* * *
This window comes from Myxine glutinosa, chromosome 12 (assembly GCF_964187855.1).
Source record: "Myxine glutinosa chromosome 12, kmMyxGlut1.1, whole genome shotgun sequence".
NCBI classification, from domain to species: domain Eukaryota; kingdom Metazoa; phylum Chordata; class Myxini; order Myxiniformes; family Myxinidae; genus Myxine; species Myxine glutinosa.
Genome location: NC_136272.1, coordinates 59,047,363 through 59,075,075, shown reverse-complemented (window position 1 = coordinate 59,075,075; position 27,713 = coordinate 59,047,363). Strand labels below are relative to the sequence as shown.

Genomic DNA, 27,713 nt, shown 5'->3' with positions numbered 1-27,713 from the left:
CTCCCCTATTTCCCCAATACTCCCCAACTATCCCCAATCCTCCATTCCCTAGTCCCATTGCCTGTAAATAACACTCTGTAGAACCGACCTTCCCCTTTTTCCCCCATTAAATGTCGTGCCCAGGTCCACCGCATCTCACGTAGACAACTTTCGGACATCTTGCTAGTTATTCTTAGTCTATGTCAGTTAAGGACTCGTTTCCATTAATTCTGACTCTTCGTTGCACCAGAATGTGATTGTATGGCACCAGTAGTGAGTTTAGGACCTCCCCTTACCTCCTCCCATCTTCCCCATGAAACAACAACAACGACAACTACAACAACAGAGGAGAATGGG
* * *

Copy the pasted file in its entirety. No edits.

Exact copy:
This window comes from Myxine glutinosa, chromosome 12 (assembly GCF_964187855.1).
Source record: "Myxine glutinosa chromosome 12, kmMyxGlut1.1, whole genome shotgun sequence".
NCBI classification, from domain to species: domain Eukaryota; kingdom Metazoa; phylum Chordata; class Myxini; order Myxiniformes; family Myxinidae; genus Myxine; species Myxine glutinosa.
Genome location: NC_136272.1, coordinates 59,047,363 through 59,075,075, shown reverse-complemented (window position 1 = coordinate 59,075,075; position 27,713 = coordinate 59,047,363). Strand labels below are relative to the sequence as shown.

Genomic DNA, 27,713 nt, shown 5'->3' with positions numbered 1-27,713 from the left:
CTCCCCTATTTCCCCAATACTCCCCAACTATCCCCAATCCTCCATTCCCTAGTCCCATTGCCTGTAAATAACACTCTGTAGAACCGACCTTCCCCTTTTTCCCCCATTAAATGTCGTGCCCAGGTCCACCGCATCTCACGTAGACAACTTTCGGACATCTTGCTAGTTATTCTTAGTCTATGTCAGTTAAGGACTCGTTTCCATTAATTCTGACTCTTCGTTGCACCAGAATGTGATTGTATGGCACCAGTAGTGAGTTTAGGACCTCCCCTTACCTCCTCCCATCTTCCCCATGAAACAACAACAACGACAACTACAACAACAGAGGAGAATGGG